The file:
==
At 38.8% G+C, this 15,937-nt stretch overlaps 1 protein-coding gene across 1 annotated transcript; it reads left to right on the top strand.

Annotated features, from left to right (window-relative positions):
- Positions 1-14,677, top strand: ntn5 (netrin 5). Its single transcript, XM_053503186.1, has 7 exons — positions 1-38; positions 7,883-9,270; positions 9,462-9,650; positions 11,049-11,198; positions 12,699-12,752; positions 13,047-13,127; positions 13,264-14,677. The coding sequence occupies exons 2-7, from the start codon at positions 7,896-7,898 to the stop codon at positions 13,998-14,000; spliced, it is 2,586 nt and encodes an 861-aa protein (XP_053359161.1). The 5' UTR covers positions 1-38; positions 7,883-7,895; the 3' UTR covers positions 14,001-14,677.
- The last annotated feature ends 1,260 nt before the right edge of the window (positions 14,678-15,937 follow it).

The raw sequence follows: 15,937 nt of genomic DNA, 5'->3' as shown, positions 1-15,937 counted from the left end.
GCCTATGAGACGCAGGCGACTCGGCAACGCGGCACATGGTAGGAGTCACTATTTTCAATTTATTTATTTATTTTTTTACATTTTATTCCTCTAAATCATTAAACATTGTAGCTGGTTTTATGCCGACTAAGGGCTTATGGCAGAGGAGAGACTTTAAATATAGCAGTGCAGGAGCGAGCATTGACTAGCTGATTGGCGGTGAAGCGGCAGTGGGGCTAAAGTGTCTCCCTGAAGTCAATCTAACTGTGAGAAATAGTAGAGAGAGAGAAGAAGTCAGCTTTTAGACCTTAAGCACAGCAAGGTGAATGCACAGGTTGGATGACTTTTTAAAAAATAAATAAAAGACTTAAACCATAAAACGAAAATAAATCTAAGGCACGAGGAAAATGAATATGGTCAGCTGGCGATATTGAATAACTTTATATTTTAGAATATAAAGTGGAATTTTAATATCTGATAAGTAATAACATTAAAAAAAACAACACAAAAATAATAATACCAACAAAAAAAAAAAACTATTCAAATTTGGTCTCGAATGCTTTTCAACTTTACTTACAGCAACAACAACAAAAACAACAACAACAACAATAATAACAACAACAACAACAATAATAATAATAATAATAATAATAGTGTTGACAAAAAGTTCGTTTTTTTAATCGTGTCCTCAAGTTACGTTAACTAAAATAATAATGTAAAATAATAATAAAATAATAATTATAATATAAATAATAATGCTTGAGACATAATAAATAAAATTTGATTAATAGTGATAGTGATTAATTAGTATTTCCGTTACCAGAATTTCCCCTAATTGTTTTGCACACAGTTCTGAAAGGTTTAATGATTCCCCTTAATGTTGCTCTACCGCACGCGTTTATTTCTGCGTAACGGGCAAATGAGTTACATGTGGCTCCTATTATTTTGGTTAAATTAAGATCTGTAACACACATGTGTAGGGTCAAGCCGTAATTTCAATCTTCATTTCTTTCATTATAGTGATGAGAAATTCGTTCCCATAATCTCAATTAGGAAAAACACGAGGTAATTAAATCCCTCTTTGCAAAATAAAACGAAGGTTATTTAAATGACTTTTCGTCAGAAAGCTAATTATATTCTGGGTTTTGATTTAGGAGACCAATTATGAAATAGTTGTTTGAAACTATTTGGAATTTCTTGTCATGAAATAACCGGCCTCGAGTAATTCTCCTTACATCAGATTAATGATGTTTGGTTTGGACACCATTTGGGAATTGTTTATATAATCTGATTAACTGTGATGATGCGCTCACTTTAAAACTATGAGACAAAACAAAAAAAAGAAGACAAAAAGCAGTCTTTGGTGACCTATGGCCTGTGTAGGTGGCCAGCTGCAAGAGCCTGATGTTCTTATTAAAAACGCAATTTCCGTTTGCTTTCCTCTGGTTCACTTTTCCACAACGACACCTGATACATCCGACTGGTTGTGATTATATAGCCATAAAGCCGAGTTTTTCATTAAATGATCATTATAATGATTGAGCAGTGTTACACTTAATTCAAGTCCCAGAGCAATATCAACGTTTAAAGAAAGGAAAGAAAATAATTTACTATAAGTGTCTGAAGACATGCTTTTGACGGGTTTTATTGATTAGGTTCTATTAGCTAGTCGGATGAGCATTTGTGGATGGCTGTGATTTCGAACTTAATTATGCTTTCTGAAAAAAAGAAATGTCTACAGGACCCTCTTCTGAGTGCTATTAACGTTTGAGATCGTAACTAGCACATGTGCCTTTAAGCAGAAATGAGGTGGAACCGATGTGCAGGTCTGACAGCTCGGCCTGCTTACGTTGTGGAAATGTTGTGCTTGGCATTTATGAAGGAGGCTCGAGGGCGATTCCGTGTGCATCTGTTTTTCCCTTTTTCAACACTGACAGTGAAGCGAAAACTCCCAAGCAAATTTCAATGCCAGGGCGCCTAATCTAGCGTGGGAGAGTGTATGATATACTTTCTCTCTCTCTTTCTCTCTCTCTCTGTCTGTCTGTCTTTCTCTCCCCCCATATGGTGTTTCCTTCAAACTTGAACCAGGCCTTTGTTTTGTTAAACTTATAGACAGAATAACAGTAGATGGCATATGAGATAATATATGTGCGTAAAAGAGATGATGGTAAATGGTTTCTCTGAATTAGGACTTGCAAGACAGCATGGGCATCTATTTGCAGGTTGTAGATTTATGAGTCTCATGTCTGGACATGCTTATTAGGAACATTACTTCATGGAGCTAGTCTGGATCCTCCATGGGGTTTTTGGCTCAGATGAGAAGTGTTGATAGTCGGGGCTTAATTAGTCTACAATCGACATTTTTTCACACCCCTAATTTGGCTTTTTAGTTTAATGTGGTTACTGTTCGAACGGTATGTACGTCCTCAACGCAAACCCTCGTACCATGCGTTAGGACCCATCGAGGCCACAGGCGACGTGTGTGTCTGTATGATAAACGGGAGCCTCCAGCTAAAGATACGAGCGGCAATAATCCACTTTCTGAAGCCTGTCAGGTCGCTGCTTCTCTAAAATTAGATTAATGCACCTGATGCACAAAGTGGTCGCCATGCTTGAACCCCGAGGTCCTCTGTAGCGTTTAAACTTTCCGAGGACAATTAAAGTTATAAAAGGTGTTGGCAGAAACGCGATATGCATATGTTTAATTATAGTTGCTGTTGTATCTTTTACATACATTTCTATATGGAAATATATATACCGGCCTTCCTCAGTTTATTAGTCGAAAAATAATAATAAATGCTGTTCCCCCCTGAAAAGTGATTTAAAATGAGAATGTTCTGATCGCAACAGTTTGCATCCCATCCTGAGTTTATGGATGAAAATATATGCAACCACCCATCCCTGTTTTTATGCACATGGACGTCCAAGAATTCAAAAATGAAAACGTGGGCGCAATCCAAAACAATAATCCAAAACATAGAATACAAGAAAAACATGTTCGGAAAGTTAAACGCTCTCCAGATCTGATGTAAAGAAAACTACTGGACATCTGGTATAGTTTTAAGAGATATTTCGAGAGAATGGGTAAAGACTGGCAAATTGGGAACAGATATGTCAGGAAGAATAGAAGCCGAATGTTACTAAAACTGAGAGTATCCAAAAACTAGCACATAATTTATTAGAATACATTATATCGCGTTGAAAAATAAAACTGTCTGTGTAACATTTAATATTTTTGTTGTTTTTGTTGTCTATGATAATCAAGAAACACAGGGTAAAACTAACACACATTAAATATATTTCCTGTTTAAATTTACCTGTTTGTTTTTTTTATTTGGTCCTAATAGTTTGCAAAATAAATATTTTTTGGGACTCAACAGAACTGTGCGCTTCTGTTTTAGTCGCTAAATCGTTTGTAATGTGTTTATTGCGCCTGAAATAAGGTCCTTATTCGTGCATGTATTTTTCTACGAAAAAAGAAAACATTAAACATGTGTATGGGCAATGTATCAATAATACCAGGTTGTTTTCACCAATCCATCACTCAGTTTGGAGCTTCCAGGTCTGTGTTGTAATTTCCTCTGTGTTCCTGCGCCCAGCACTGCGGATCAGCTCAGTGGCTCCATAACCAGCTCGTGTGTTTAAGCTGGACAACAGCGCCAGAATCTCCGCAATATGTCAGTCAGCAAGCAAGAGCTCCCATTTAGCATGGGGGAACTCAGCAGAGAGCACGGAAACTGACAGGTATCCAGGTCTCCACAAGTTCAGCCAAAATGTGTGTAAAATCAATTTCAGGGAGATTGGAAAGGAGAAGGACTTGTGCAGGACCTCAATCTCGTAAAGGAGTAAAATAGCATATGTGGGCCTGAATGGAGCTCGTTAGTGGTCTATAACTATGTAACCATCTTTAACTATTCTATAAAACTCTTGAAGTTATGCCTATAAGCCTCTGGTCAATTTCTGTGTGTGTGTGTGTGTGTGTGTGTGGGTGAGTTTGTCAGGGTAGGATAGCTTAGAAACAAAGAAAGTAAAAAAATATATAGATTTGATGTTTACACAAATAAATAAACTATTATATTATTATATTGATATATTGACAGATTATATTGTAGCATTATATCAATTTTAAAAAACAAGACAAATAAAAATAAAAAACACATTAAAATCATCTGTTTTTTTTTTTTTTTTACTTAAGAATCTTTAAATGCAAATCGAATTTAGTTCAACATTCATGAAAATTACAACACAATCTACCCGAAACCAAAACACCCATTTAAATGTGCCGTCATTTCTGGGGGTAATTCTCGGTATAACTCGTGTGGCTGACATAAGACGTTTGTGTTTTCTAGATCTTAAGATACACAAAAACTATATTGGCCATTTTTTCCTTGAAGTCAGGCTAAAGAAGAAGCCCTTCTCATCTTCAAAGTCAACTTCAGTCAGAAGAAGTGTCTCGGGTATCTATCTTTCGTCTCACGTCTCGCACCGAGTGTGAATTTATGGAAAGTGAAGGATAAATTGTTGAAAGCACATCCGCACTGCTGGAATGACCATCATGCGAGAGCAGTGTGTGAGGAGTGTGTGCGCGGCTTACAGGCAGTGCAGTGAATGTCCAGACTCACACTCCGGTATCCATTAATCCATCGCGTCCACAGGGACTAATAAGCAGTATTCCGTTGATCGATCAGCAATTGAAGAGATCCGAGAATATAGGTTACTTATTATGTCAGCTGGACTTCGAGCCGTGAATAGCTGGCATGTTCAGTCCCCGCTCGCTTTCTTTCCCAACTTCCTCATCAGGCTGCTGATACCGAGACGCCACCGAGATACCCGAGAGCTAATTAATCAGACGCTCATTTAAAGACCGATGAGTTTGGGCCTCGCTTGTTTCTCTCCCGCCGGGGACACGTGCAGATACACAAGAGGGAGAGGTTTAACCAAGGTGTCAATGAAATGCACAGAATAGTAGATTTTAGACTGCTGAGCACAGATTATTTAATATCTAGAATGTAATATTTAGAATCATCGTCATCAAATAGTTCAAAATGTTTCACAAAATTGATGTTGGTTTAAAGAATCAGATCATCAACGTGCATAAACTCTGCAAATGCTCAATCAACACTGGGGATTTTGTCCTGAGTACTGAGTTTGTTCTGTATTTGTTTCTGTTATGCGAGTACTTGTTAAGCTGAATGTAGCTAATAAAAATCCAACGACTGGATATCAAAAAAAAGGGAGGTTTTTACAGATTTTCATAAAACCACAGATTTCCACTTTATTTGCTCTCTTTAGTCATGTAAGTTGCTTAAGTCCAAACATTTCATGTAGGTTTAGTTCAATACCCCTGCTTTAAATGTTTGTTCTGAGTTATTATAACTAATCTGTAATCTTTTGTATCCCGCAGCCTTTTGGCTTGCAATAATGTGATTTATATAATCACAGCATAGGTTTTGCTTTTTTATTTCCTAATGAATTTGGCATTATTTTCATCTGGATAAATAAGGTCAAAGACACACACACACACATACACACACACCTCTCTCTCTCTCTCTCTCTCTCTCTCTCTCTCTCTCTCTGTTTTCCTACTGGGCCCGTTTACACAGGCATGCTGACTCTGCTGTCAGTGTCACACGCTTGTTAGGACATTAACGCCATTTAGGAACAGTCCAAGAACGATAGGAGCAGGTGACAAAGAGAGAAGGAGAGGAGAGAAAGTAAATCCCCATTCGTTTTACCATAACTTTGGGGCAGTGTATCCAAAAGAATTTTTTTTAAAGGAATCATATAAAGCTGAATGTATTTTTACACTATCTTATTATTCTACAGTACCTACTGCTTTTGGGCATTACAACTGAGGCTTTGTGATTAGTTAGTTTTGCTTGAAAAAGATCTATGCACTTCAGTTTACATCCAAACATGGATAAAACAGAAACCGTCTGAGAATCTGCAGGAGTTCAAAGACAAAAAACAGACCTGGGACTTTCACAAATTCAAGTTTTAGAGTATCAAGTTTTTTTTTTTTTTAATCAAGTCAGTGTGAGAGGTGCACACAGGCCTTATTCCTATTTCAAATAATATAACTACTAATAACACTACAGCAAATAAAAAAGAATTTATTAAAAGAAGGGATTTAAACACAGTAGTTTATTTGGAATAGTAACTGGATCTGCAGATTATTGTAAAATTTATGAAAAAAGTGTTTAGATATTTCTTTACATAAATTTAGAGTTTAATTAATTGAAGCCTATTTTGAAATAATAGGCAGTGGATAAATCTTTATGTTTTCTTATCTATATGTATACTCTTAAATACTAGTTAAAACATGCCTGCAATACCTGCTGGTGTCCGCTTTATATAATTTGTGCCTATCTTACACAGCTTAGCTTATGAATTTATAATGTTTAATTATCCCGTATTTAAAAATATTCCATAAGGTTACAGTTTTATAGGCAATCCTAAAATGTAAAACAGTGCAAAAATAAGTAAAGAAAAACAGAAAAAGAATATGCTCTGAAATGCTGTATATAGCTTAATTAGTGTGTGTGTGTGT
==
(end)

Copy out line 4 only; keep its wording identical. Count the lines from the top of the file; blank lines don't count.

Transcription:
- The last annotated feature ends 1,260 nt before the right edge of the window (positions 14,678-15,937 follow it).